Summary of The Relationship Between Political Connections and the Financial Performance of Industries and Firms

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The Relationship Between Political Connections and the Financial Performance of Industries and Firms summary
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Crony capitalism might be worse than you think. This eye-opening study from the conservative Mercatus Center says corporations that drop big bucks on lobbyists are no more profitable than firms that spend less to build political clout. But economic researchers Russell S. Sobel and Rachel L. Graefe-Anderson conclude that top executives of politically influential companies earn more than their peers at firms that lobby less actively. Alas, disappointment looms for readers hoping that the authors will name names; they don’t proffer a list of which executives at which crony companies make the most. Nevertheless, getAbstract recommends this report for its findings on who really benefits from government subsidies.

About the Authors

Russell S. Sobel is an economist and a visiting scholar at The Citadel, South Carolina. Rachel L. Graefe-Anderson is an assistant professor of business at the University of Mary Washington, Virginia.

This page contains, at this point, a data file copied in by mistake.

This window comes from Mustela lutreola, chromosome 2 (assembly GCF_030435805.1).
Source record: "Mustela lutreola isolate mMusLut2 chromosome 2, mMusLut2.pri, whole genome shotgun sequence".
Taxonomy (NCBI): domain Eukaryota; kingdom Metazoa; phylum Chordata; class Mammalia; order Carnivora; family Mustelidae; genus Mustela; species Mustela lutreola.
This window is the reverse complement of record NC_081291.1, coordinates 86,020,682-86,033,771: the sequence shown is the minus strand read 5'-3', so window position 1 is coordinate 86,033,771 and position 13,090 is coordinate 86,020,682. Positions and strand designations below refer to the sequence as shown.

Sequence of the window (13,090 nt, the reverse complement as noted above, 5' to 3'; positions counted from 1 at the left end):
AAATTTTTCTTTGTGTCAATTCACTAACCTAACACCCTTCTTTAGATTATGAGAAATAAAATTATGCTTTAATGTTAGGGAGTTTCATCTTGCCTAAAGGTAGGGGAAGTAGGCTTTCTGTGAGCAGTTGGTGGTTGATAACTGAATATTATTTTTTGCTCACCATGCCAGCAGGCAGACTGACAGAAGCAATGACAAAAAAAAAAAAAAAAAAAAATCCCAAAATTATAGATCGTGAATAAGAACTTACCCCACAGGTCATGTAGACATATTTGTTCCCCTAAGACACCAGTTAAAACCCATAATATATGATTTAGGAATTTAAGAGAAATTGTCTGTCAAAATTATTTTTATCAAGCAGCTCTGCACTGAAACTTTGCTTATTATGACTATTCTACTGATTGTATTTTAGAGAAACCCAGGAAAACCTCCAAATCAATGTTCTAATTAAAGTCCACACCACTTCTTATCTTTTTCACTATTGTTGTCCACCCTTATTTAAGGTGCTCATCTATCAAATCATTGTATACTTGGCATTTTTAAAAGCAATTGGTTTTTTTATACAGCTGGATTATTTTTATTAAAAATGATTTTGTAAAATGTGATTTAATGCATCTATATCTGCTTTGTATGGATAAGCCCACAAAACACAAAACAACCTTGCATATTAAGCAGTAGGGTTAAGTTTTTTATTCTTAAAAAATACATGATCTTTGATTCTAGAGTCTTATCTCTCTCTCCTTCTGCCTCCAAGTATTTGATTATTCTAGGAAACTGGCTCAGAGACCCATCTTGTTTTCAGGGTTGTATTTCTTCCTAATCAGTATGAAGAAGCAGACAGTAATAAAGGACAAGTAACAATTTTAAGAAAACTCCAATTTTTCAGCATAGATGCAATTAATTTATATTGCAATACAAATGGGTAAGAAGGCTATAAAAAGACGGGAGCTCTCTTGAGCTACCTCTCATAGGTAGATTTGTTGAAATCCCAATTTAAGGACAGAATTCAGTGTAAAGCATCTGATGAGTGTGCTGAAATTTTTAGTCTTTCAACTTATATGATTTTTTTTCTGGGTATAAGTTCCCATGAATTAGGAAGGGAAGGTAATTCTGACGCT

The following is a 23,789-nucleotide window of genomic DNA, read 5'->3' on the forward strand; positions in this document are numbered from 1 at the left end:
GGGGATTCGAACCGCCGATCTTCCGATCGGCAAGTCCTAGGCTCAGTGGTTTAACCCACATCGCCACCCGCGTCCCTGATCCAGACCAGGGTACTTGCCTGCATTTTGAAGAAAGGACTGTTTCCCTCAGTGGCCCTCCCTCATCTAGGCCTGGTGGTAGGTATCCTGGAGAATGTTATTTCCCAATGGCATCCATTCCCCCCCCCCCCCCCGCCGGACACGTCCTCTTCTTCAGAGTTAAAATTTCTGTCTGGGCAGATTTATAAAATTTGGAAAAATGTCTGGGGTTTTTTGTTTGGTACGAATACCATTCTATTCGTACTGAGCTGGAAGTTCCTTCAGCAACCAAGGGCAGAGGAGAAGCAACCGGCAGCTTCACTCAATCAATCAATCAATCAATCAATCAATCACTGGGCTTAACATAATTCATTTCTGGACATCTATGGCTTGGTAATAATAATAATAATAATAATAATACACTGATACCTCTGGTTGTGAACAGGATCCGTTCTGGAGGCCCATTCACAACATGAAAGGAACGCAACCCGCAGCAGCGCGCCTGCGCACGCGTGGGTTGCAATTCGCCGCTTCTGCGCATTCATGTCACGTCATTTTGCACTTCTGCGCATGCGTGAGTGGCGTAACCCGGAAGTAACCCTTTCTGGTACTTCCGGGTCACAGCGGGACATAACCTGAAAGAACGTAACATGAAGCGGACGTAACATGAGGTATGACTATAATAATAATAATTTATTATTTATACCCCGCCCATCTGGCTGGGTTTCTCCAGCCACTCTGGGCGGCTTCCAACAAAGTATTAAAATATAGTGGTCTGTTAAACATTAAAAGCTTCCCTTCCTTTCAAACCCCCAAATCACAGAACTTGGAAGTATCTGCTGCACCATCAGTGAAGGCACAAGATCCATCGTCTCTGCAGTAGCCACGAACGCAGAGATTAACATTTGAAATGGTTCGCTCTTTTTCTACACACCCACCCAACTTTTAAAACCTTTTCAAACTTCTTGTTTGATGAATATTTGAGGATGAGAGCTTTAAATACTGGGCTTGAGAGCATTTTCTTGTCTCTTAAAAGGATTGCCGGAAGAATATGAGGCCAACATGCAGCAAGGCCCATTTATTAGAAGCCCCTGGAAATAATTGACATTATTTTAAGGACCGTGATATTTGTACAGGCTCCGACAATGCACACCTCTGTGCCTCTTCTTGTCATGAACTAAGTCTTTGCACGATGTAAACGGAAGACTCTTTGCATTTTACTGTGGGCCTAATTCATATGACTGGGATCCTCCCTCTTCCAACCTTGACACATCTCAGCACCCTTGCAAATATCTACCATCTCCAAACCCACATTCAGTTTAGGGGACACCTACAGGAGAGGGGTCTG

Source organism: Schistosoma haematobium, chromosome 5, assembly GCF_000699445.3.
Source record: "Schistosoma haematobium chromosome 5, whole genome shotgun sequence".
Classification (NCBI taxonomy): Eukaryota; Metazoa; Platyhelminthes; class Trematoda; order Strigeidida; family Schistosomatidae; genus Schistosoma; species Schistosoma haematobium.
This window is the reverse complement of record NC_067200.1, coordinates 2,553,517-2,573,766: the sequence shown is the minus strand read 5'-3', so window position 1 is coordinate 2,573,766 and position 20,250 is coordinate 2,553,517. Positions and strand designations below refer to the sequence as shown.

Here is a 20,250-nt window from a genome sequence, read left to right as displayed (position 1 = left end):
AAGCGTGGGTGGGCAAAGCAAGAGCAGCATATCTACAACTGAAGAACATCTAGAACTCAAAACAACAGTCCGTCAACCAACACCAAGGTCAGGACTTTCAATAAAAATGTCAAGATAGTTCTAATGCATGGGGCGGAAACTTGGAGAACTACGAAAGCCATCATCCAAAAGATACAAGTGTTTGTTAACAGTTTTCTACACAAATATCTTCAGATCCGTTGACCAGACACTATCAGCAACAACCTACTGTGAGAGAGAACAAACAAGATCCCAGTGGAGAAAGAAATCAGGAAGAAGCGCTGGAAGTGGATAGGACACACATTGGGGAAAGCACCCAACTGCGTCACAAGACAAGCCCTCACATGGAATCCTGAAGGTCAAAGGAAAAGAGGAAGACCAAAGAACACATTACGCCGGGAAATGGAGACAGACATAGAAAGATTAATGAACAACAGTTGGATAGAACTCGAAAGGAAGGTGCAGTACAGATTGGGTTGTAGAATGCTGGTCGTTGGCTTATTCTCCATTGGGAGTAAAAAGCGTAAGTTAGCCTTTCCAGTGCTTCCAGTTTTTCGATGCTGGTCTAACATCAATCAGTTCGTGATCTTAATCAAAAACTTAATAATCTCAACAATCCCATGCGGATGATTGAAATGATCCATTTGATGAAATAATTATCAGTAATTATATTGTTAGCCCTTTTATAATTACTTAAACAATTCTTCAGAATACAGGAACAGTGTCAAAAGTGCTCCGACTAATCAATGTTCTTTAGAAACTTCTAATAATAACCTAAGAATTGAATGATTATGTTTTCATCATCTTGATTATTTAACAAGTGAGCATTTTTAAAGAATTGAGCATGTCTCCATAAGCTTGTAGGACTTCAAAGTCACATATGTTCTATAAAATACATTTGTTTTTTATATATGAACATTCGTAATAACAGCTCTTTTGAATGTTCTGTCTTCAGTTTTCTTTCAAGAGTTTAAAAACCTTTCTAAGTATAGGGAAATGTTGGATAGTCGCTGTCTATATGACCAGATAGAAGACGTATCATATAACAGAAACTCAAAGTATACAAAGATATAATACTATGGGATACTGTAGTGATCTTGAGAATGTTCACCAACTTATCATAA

US firms spend billions lobbying federal officials, an outpouring that raises a critical question: Has the American economy turned into a paragon of crony capitalism, a place where political connections are more crucial to a company’s success than its ability to satisfy customers? That query gained steam after the 2008 financial crisis, when bailouts and stimulus injected huge sums of money into the economy. The 2008 Troubled Asset Relief Program, for instance, called for the federal government to allocate $700 billion among more than a dozen financial firms, including...

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